"Big Four" Highlights


‘Faith, Family and Football’

Catholic NFL coach seeks to excel in all areas

By Trent Beattie

New Philadelphia Eagles quarterbacks coach Bill Lazor knows that balancing personal and professional demands is not easy. He also knows that it is only possible with the help of God. Relying on prayer and a life rooted in the Catholic Church, Lazor looks to raise his children with the right values, and to help turn around a team that won only four games last season.

Lazor, who turned 41 on June 14, relies on the help of his wife Nicole, who keeps the household running while he’s at work. On the field, he relies on the experience gained from previous stints with the Atlanta Falcons, Washington Redskins, and Seattle Seahawks. Correspondent Trent Beattie interviewed him for Fathers for Good.

FFG: Did you come from a devout family?

Bill Lazor balances home life and work life as new quarterbacks coach for Philadelphia Eagles.

Bill Lazor balances home life and work life as new quarterbacks coach for Philadelphia Eagles.

Lazor: Yes, I’m the oldest of five children from a Catholic family in Scranton, Pennsylvania. Growing up in that area, the Catholic faith was always a part of our lives. Scranton is a blue-collar town with many people dedicated to faith, family, and football. I think we were so involved in those things that much of the time we took them for granted.

FFG: Is that something your own children experience now?

Lazor: Yes, our oldest, Nolan, is 8, and we enjoy throwing the football around. He’s been playing flag football for a couple of years and wants to play in pads. He just informed me that his new school has a team for boys his age, so we’ll be looking into that for the fall.

As for the faith aspect, it has become increasingly important to me over the years, so I’m more aware of how I should be passing it along. It’s not something that can be put off until the kids are teenagers; it has to be shared and lived with them now. Nolan just received his first Holy Communion with extended family in attendance, so that’s one important way this is happening. We have a daughter, Marin, who is 3, and another child on the way. It’s not too early to teach Marin about Jesus, and it’s not even too early to pray for our child in utero.

FFG: Do you find it difficult to be both a good father and a good coach?

Lazor: It is a challenge, that’s for sure, and I don’t consider myself someone to be looked up to as far as having it down. On the one hand, you want to be the best father you can be, and on the other hand, you want to be the best coach you can be. Sometimes these two goals coincide, but other times they don’t.

During the season it’s especially tough, because you’re putting in so many hours with the team. The time spent at work can be so lopsided compared to the time you spend at home. Then you wonder if it’s possible to be a great father and a great coach. Interestingly enough, I did get an answer to that question from someone who would know. I was at the birthday party of a coach who had been at the very top of his profession, winning the Super Bowl more than once. His children were speaking about how great a father he was. Afterward, when I was alone with the coach, I asked if his children meant what they said, and if it was possible to be a great coach and a great father. He assured me that yes, his children did mean what they said, and that it is possible to be great in both spheres of life.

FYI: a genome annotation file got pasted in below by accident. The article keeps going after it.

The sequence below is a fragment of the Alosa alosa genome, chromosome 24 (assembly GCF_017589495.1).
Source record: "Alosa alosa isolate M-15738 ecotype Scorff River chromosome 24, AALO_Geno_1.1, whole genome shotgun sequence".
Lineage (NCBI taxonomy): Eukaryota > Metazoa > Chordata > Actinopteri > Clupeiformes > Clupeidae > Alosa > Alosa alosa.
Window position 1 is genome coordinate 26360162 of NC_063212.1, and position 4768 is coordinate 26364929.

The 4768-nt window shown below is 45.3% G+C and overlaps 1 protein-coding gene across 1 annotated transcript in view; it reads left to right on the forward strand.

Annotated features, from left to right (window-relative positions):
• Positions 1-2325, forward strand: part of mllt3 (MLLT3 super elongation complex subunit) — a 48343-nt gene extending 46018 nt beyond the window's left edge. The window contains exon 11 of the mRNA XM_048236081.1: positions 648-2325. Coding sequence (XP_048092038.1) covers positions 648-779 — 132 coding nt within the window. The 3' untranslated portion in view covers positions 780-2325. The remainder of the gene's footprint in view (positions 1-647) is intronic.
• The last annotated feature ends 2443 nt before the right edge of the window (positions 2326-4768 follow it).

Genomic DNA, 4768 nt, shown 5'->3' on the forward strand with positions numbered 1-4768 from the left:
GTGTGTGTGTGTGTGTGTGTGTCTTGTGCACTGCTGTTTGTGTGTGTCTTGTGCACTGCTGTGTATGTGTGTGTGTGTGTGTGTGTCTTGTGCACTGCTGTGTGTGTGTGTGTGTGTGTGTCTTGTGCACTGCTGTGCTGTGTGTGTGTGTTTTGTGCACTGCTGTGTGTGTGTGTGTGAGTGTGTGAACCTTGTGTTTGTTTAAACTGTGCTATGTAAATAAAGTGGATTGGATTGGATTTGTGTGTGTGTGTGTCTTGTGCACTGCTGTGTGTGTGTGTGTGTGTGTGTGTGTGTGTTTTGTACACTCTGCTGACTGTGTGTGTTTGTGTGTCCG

It comes down to praying consistently for the grace to maintain the right priorities and then make the right decisions. Faith comes first, then family, and then football.

FFG: Is it difficult to coach professional athletes when they know a lot about their positions already and may not want any help?

Lazor: The media like to report on difficult athletes, but I’ve found that the vast majority of them are not difficult to work with. If you can show them you want to help them play better, they will listen to you. They’re very much into performance, so if you have ideas and concepts that will aid that, they’re very easy to work with.

In my own capacity as quarterbacks coach, I think there are two main things for me to do: Be a great teacher and be demanding. You’ve got to study your position enough to know it inside and out. Then you have something to offer the players you work with. Once that transmission of knowledge is in place, you need to set high expectations and draw out what you’ve taught them. You want to see it go from head knowledge to performance on the field.

FFG: How did you meet Ray McKenna, the founder of Catholic Athletes for Christ?

Lazor: We met on a plane coming back from the NFL Combine in Indianapolis one year. He was already seated and I noticed he was reading the popular Magnificat prayer guide, which I read as well. I introduced myself, and we’ve been in touch ever since.

FFG: What do you appreciate most about the Catholic Church?

Lazor: I don’t know if there’s just one thing, but I really appreciate the all-encompassing nature of it. The Catholic faith is not meant to be compartmentalized, but implemented in everything we do. That’s how I grew up: the faith was always there, always touching every aspect of our lives, even if only indirectly.

The Church has some of the best teachers ever, so I appreciate what they have to offer as far as helping me to be a better father and coach. The Confessions of St. Augustine is just one example of how well a Catholic leader has presented his insights. I value that book tremendously and have vivid memories of reading it while traveling in Italy with my wife.St. Augustine had some major problems early in life, but once he got his priorities straight, he was able to do great things. The same is true with us: once the main things are in their rightful place, we can get some impressive goals accomplished.